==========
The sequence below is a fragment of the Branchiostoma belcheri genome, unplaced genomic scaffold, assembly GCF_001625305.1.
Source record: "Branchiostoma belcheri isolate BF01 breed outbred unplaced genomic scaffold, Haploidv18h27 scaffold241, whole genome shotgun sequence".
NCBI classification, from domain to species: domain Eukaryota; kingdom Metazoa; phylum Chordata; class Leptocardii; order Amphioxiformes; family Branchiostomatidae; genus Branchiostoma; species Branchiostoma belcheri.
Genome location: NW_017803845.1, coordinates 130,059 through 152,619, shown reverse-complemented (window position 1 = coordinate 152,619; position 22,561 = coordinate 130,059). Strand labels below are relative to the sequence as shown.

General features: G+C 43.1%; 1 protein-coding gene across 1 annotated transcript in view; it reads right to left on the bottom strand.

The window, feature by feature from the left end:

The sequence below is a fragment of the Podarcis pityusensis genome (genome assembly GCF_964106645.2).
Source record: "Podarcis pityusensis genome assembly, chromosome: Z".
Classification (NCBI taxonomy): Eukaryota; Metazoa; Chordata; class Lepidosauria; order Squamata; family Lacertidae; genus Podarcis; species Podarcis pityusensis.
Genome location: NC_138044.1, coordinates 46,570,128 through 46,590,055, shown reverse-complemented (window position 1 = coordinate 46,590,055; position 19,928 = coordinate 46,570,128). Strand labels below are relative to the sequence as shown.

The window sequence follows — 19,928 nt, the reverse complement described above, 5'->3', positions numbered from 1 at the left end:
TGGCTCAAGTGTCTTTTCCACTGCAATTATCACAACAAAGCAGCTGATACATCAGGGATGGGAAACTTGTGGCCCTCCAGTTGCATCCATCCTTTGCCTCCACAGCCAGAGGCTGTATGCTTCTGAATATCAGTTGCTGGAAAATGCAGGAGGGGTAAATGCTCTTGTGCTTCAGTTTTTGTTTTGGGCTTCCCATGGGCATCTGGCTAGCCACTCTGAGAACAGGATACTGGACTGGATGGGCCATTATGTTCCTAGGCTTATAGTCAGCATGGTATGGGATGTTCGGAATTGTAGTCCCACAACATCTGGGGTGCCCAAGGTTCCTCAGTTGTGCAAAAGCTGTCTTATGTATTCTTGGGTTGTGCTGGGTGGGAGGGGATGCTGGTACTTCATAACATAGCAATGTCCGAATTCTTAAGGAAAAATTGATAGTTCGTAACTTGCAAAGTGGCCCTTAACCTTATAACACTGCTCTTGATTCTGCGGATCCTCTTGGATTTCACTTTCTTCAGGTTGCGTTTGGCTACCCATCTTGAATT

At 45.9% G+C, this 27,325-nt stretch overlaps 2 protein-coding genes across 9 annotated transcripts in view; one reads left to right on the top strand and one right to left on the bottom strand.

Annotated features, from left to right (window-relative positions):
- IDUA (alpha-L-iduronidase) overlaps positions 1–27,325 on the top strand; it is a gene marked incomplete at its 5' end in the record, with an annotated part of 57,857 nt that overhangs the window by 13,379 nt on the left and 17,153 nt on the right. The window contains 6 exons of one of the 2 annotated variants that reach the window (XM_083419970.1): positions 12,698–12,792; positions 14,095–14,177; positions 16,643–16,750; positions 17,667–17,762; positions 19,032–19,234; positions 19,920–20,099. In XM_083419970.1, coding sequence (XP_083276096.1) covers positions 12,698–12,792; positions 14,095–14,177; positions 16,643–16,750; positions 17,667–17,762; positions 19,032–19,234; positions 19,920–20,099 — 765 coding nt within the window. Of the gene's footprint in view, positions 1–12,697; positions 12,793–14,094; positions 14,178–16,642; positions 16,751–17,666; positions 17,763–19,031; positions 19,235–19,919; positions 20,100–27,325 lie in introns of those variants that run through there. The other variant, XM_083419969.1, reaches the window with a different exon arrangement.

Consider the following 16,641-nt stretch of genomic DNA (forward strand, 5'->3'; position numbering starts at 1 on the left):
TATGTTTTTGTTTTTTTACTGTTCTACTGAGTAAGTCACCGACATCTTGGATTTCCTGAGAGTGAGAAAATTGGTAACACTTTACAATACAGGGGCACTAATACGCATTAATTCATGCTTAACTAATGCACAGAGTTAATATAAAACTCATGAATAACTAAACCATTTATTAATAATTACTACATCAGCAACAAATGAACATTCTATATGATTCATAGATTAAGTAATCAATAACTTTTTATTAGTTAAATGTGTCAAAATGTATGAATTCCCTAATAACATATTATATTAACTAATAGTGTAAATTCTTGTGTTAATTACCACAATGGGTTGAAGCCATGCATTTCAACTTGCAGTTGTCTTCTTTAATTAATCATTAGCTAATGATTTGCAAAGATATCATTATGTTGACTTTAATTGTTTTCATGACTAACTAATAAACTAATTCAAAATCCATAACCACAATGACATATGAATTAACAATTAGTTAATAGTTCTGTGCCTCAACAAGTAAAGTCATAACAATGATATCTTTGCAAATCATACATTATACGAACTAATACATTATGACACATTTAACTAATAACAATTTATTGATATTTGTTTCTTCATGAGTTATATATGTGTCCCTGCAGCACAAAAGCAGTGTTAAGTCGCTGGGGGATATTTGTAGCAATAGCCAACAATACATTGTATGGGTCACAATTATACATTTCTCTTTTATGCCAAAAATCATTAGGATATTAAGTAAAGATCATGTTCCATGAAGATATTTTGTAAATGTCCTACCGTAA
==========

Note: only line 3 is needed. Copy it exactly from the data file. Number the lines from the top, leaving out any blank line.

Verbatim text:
NCBI classification, from domain to species: domain Eukaryota; kingdom Metazoa; phylum Chordata; class Leptocardii; order Amphioxiformes; family Branchiostomatidae; genus Branchiostoma; species Branchiostoma belcheri.